Sagging is the term used to describe all types of flow behaviors on vertical surfaces due to gravity which result in undesired appearances. (Figure.1) This defect stems from excessive fluidity (very low viscosity) and may develop during application as well as the stoving of the coating film. 


Fig 1. 

If the wet coating applied on the vertical surface is considered to be comprised of a large number of thin and parallel layers, the movement of these layers due to gravity that increases in speed with increasing distance from the application surface may transform into sagging defects (Figure.2). 

Fig 2.

Decisive variables for sagging are viscosity, surface tensions, wet coating thickness and density. 

It is apparent that what is meant by viscosity is the viscosity after the coating gets in contact with the surface. Hence, rheology additives that will enable a rapid increase in the coating viscosity following the removal of the share force applied by brush, roller, spray gun etc. are effective in sagging control. The fact that these rheology additives may delay the viscosity increase following the removal of shear (: thixotropy) will enable the optimization of sagging resistance and film levelling characteristics. On the other hand, the breaking off of the solvents from the film right after application leads to an increase in viscosity and the increase in the viscosity of the cooling coating is further enhanced due to the heat absorbed by the evaporating solvents. Therefore, taking into consideration latent heats of evaporation in addition to the solvent evaporation rates may provide interesting results when sagging is controlled through the use of the proper solvent.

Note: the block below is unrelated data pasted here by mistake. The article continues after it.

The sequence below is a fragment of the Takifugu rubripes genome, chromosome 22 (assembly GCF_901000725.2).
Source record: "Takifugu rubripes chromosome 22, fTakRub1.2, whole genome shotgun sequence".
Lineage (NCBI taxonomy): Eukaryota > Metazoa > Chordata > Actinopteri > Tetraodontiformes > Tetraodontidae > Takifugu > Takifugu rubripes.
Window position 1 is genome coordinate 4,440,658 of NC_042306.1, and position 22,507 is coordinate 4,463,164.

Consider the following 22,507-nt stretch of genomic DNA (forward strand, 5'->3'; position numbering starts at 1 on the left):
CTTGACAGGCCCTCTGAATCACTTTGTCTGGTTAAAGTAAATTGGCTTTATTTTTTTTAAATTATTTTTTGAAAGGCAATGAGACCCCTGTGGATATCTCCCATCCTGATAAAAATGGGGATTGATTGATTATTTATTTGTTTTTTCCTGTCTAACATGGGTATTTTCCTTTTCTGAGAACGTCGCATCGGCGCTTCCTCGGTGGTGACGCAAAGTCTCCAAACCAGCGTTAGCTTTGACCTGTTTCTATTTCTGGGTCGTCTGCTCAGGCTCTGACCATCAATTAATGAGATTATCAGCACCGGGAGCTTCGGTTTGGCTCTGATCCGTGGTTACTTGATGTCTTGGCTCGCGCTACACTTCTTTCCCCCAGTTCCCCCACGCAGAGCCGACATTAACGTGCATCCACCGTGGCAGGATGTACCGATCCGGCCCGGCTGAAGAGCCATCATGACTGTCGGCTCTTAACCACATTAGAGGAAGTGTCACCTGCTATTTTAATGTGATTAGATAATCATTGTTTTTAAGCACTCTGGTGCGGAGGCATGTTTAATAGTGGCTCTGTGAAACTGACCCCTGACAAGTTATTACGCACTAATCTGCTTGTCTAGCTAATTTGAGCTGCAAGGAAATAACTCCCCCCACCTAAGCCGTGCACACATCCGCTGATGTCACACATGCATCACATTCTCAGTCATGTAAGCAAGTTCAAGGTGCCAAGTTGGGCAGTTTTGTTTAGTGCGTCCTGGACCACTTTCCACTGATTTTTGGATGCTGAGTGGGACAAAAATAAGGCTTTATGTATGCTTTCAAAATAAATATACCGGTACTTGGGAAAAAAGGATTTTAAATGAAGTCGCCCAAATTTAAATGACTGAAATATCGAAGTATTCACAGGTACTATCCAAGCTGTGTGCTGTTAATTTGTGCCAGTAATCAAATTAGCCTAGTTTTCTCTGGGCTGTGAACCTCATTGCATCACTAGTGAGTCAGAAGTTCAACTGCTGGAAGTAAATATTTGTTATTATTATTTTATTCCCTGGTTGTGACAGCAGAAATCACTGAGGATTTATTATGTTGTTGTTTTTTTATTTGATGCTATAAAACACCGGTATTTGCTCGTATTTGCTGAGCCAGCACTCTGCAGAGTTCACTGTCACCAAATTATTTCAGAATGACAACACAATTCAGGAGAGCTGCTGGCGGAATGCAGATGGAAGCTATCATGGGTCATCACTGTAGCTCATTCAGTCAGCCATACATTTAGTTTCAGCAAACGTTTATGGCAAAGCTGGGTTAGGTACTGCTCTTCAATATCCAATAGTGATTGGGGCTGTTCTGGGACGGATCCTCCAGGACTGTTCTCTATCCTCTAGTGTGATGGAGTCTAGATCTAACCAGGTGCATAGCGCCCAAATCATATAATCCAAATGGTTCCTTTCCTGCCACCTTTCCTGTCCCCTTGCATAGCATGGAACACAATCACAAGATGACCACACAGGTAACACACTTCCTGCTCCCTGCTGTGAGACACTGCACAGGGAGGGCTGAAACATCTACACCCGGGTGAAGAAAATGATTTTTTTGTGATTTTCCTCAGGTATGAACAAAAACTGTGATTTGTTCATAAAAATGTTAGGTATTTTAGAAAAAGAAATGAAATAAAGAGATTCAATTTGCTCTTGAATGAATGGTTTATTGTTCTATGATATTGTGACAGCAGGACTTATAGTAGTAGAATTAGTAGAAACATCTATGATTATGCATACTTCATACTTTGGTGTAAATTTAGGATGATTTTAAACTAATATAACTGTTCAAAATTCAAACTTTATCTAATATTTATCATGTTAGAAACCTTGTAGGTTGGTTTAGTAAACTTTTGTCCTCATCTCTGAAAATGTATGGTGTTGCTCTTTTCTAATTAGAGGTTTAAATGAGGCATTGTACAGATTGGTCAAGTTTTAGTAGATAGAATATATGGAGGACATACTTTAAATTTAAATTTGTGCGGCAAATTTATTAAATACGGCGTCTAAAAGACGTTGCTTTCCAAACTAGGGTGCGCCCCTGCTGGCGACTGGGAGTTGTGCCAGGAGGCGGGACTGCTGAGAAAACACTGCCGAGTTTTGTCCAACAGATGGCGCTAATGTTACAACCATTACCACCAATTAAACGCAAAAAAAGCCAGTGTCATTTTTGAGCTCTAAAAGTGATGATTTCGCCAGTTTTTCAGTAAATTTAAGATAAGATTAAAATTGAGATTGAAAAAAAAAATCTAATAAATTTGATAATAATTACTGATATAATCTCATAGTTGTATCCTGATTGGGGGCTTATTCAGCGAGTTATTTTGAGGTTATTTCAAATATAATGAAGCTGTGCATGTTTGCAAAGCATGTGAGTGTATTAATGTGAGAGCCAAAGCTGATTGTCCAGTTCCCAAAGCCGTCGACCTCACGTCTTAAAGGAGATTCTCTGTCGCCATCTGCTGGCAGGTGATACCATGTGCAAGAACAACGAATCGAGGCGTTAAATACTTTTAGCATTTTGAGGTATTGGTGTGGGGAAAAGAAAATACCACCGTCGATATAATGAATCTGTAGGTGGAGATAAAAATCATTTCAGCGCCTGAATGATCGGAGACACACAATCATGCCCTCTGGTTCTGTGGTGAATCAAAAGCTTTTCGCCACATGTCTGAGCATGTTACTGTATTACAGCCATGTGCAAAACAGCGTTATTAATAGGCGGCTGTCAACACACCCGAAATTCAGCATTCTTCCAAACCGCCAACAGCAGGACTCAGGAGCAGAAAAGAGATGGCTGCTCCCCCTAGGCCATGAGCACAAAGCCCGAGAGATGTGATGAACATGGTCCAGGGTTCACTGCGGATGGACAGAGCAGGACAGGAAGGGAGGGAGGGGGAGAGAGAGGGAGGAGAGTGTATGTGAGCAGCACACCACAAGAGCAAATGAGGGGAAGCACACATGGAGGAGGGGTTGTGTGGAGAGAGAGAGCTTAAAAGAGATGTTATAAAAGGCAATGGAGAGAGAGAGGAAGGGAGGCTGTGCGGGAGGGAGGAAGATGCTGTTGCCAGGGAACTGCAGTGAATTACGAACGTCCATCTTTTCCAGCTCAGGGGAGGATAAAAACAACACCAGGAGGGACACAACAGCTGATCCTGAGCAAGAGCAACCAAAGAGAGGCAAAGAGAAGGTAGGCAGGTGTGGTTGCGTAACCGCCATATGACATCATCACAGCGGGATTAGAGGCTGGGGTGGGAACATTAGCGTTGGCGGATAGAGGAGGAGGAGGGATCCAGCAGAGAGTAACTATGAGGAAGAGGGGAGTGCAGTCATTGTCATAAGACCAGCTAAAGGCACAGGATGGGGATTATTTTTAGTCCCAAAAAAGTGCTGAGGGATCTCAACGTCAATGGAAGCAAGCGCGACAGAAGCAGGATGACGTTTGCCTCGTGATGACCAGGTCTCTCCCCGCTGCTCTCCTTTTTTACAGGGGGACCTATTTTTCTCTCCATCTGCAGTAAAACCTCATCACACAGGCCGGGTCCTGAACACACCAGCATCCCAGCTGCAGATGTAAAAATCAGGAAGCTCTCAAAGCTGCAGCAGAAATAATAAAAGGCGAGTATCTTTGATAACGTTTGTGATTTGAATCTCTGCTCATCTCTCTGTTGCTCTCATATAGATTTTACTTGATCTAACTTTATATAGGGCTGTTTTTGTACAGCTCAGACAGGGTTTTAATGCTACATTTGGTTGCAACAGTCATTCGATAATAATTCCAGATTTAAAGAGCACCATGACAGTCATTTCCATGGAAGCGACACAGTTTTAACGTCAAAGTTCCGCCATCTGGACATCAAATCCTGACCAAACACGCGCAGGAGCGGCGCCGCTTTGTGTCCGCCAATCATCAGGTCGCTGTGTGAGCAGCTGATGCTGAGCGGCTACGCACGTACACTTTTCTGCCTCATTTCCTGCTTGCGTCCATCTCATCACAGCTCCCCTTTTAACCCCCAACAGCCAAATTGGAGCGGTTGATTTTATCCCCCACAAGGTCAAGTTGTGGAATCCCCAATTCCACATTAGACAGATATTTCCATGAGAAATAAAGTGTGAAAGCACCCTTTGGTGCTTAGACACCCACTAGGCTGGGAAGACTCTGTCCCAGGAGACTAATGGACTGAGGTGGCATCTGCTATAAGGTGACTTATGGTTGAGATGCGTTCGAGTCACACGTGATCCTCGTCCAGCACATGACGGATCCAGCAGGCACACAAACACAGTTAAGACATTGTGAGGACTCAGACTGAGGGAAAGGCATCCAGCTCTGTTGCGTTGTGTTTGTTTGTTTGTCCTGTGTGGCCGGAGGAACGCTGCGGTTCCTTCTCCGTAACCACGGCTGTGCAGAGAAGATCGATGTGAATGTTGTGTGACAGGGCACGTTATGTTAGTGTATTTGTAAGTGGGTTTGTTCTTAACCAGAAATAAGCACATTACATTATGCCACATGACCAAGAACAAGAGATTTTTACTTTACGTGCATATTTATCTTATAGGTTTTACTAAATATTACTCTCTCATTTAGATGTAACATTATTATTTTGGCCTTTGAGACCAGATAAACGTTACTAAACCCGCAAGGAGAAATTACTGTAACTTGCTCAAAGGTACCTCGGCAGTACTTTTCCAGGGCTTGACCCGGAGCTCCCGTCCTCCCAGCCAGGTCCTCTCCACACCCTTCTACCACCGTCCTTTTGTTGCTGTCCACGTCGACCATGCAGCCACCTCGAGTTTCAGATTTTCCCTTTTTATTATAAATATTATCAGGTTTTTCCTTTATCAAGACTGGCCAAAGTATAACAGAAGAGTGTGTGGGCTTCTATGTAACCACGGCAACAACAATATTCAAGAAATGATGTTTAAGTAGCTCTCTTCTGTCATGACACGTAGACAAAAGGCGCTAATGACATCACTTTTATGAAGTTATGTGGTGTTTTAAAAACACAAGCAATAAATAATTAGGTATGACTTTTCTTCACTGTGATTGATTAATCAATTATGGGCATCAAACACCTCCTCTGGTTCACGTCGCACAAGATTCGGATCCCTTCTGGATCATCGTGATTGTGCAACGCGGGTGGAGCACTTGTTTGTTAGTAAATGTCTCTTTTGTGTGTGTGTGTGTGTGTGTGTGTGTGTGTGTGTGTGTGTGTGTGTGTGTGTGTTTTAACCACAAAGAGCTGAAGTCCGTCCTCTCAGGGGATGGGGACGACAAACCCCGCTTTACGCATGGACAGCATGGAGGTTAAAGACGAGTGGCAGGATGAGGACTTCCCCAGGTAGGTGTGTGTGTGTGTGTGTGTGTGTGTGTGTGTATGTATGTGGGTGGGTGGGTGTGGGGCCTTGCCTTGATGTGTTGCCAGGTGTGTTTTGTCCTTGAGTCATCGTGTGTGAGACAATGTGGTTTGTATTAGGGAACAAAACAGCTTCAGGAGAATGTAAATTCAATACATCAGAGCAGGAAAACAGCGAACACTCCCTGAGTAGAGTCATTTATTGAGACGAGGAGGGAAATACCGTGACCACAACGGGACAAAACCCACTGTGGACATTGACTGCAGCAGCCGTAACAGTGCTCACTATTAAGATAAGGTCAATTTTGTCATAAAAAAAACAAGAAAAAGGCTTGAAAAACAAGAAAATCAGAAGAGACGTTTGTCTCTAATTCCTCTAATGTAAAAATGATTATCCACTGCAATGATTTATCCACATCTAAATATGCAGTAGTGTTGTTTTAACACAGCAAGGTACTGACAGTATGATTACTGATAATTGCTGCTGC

Fig 3.

Another parameter that can be taken into consideration when thinking about the sagging phenomena is the surface tension value which varies as the film loses solvent. An increase should be expected in the surface tension of the film with the evaporation of solvents as components with low surface tension. It has been illustrated through repeatable experiments that increased surface tension leads to an increase in sagging tendency provided that all other coating properties remain unchanged (Similarly, decreasing surface tension results in decreased sagging tendency). 

As a result, the higher the latent evaporation rates of the solvents used in the coating are; the higher the temperature decrease will be resulting in an increase in surface tension and accordingly in sagging tendency. 

Sagging tendency is directly proportional to the cube of wet film thickness. Hence, an increase by 25 % in wet film thickness leads approximately to the doubling of sagging tendency. 

Wet film density has a direct impact since it determines the force of gravity resulting in sagging behavior: 
G= m.g = v.ρ.g Here, G denotes the gravity force, m represents the mass, v is the volume and ρ denotes density. The change in film density due to the changes in temperature during the sagging process is negligible with regard to its impact on sagging tendency.